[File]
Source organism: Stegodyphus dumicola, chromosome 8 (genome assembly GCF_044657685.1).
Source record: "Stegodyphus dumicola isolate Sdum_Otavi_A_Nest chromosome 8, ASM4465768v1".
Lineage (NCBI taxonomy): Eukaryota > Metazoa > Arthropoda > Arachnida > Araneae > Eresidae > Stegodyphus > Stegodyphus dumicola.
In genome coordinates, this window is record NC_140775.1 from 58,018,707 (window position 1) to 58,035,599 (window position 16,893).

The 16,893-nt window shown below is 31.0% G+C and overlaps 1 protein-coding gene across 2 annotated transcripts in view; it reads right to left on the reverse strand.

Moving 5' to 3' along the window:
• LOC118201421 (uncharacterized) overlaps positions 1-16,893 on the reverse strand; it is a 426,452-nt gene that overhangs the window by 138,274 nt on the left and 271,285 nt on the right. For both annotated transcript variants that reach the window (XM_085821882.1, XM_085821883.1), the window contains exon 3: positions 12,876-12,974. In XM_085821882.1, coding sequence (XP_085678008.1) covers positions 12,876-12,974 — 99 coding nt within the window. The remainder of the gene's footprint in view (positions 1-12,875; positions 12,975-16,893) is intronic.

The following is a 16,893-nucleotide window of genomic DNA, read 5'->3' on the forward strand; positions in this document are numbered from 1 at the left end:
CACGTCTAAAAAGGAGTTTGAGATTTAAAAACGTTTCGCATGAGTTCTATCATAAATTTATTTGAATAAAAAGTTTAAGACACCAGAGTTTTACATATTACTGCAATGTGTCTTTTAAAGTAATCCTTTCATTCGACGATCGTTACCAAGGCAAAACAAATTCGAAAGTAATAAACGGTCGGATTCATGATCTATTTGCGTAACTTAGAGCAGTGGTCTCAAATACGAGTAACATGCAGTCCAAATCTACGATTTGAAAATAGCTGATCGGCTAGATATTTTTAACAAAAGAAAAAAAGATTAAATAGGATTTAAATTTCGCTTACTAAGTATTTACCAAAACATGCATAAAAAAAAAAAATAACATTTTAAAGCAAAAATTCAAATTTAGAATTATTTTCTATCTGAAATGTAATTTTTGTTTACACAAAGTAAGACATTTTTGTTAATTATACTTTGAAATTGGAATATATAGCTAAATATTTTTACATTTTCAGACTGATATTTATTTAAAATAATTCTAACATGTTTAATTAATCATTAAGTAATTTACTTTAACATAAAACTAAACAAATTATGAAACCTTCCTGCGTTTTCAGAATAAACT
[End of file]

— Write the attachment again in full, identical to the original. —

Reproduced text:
Source organism: Stegodyphus dumicola, chromosome 8 (genome assembly GCF_044657685.1).
Source record: "Stegodyphus dumicola isolate Sdum_Otavi_A_Nest chromosome 8, ASM4465768v1".
Lineage (NCBI taxonomy): Eukaryota > Metazoa > Arthropoda > Arachnida > Araneae > Eresidae > Stegodyphus > Stegodyphus dumicola.
In genome coordinates, this window is record NC_140775.1 from 58,018,707 (window position 1) to 58,035,599 (window position 16,893).

The 16,893-nt window shown below is 31.0% G+C and overlaps 1 protein-coding gene across 2 annotated transcripts in view; it reads right to left on the reverse strand.

Moving 5' to 3' along the window:
• LOC118201421 (uncharacterized) overlaps positions 1-16,893 on the reverse strand; it is a 426,452-nt gene that overhangs the window by 138,274 nt on the left and 271,285 nt on the right. For both annotated transcript variants that reach the window (XM_085821882.1, XM_085821883.1), the window contains exon 3: positions 12,876-12,974. In XM_085821882.1, coding sequence (XP_085678008.1) covers positions 12,876-12,974 — 99 coding nt within the window. The remainder of the gene's footprint in view (positions 1-12,875; positions 12,975-16,893) is intronic.

The following is a 16,893-nucleotide window of genomic DNA, read 5'->3' on the forward strand; positions in this document are numbered from 1 at the left end:
CACGTCTAAAAAGGAGTTTGAGATTTAAAAACGTTTCGCATGAGTTCTATCATAAATTTATTTGAATAAAAAGTTTAAGACACCAGAGTTTTACATATTACTGCAATGTGTCTTTTAAAGTAATCCTTTCATTCGACGATCGTTACCAAGGCAAAACAAATTCGAAAGTAATAAACGGTCGGATTCATGATCTATTTGCGTAACTTAGAGCAGTGGTCTCAAATACGAGTAACATGCAGTCCAAATCTACGATTTGAAAATAGCTGATCGGCTAGATATTTTTAACAAAAGAAAAAAAGATTAAATAGGATTTAAATTTCGCTTACTAAGTATTTACCAAAACATGCATAAAAAAAAAAAATAACATTTTAAAGCAAAAATTCAAATTTAGAATTATTTTCTATCTGAAATGTAATTTTTGTTTACACAAAGTAAGACATTTTTGTTAATTATACTTTGAAATTGGAATATATAGCTAAATATTTTTACATTTTCAGACTGATATTTATTTAAAATAATTCTAACATGTTTAATTAATCATTAAGTAATTTACTTTAACATAAAACTAAACAAATTATGAAACCTTCCTGCGTTTTCAGAATAAACT